Marvin Mellado


The household I grew up in was quite typical for Mexicans living in close contact with American culture. Living quite close to the border, San Diego was almost as much a home as Tijuana, although I lived mostly on the Mexican side. Nonetheless, all the essential elements of American culture permeated into my life. Not just the cuisine, but the movies, the TV shows, the slang, and the imported consumer products. In this way I assimilated both languages. I was especially fond of playing videocassettes repeatedly. Films such as Star Wars, Independence Day and Jurassic Park were burned into my retina.

With regard to the food, it was a mix of American and Mexican cuisine. Naturally things such as hamburgers, hot dogs, hotcakes and the like were ubiquitous. All the typical fast food chains and restaurants existed. In particular, I was always fond of Chinese food. Chinese restaurants are abundant in Mexico, as the rice and meat-based dishes are quite compatible with the Mexican appetite. Chicken, pork, and beef in some form or another are staples of the Mexican diet, usually accompanied by rice and beans. Fresh fruits were especially common. They were usually purchased in outdoor markets, commonly referred to as “Sobreruedas”. Another quintessential food is the tortilla. We eat it with virtually anything, much in the same way Indians have naan bread.

I used to be a picky eater. There were two important ingredients in most Mexican dishes I despised as a child: scrambled eggs and onions. Today it means little to me, but back then I struggled through this food. At home these tended to be served on a daily basis.

Certain foods were eaten on special occasions or holidays. We didn’t celebrate Thanksgiving, but had a tradition of feasting on turkey with mashed potatoes and the usual side dishes on Christmas. This included both Christmas Eve (“Nochebuena” as it is known in Mexico) and Christmas day. Another highlight is the Rosca de Reyes, a kind of large donut-shaped bread eaten on the celebration of the Three Kings. It’s more reminiscent of a cake, but with an outer lining of candy fruit. Inside were hidden miniature plastic baby Jesuses. Whoever got one had to prepare tamales a few weeks later. Tamales are a kind of corn dough steamed and wrapped in corn leafs, often prepared with chicken, potatoes and spices. These were often seen at special events, such as parties, but could also be bought on the street. Finally, there was Pan de Muertos, a special sweet bread made specifically for the Day of the Dead celebrations. These were usually sugar coated but could also have candy fruit or similar coatings. These were offered to the dead in specially constructed altars.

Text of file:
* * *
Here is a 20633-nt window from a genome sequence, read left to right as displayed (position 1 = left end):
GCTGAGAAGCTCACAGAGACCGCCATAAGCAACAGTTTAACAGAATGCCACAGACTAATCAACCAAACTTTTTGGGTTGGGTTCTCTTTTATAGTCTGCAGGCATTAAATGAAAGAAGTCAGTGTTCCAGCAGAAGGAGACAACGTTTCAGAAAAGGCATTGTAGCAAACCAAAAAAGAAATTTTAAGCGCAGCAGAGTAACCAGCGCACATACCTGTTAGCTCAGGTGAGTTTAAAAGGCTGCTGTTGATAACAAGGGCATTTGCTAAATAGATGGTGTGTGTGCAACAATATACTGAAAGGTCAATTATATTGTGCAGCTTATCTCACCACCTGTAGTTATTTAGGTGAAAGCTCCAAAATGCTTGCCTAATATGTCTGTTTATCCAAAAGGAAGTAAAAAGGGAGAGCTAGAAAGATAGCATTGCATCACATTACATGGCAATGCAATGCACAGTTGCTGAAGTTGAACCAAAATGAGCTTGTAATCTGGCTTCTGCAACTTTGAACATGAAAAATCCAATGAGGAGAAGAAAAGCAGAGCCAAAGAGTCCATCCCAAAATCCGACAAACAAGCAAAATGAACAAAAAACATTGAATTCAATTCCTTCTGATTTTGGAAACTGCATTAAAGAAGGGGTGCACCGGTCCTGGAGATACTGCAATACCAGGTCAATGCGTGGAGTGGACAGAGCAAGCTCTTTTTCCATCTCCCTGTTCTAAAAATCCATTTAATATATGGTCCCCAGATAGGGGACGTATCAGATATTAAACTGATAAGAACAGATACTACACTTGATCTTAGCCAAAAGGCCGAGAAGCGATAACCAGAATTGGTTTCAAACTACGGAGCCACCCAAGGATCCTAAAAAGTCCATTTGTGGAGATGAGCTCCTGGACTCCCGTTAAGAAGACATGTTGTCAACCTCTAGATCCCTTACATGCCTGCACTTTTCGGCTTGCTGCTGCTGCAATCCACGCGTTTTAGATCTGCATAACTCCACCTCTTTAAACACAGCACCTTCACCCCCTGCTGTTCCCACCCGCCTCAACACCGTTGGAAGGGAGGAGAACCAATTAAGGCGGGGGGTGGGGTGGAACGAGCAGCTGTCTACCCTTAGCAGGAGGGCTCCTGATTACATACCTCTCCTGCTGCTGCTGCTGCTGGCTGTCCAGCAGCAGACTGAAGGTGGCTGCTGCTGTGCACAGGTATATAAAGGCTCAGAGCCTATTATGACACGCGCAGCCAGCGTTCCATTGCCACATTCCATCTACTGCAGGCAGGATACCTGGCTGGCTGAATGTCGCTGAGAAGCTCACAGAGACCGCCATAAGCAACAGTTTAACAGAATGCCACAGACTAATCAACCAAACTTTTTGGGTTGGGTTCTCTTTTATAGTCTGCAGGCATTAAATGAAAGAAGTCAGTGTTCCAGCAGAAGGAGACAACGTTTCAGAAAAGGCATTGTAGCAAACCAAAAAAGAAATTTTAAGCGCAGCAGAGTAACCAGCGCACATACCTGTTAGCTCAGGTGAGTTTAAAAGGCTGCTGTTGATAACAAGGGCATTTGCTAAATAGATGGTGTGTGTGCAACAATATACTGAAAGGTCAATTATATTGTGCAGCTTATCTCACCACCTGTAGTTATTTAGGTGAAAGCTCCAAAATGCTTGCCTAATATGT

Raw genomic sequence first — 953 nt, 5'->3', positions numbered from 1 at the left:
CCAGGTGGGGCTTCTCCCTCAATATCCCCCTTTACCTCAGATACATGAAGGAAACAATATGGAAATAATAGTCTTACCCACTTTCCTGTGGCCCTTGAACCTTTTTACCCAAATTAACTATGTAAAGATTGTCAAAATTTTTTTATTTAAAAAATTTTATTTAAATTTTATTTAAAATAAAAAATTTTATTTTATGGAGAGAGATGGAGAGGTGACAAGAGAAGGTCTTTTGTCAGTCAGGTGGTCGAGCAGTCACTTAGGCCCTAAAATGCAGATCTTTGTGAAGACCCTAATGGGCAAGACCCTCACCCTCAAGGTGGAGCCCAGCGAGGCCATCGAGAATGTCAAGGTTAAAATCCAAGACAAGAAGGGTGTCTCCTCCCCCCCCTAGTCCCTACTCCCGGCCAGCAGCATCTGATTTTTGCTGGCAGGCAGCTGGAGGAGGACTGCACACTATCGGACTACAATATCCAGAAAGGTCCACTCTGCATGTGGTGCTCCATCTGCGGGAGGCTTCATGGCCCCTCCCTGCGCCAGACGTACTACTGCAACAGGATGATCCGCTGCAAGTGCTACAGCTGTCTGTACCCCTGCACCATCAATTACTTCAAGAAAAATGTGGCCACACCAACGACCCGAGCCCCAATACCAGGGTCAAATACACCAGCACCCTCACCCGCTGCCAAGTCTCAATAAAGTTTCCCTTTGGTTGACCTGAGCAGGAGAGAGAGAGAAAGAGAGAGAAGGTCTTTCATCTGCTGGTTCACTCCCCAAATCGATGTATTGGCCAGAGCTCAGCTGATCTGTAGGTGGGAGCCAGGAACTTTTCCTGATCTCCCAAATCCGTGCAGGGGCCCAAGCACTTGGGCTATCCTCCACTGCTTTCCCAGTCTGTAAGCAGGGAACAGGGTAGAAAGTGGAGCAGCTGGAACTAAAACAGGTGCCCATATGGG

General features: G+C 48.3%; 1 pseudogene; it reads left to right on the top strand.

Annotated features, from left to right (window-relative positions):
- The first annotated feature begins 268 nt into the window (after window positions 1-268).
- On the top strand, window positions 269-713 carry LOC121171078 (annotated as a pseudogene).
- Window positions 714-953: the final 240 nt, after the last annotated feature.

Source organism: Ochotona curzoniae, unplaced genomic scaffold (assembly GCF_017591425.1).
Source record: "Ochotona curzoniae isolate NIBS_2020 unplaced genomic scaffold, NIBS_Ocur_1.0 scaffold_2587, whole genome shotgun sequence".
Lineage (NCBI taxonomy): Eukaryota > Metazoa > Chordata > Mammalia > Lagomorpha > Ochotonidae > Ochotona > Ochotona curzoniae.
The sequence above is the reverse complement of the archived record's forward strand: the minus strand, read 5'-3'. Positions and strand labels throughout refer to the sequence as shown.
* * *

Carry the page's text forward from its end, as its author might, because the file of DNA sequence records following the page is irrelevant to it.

However, many of these things lie in a distant past for me. Since I’ve been in college, I’ve lived on my own. Consequently this is the period in my life were I’ve had to learn how to acquire and prepare food on my own. I gradually discovered how to shop, and how to prepare basic meals. By no means am I a skilled cook, and often times I opt for buying ready-made foods in the interest of time and energy. It could also be due to the lack of interest in cooking elaborately. It may not be an optimum solution for my nutrition, but calorie counts are hardly an important concern at this stage of my life. Practicality and brevity take priority over selection.

Many of the above traditions stem from a mixture of diverse cultures. Some are of Mesoamerican origin, many were assimilated from the Spanish and bare the staple of Catholicism, the most popular religion in the country. It’s deeply tied to the culture and psyche of most Mexicans. And of course, many things were introduced by the United States, and continue to be. Perhaps one of the most visible appropriations of American culture is Coca-Cola, which has become a ubiquitous drink in Mexico in particular.

Marvin Mellado is a senior at Old Dominion University majoring in physics.

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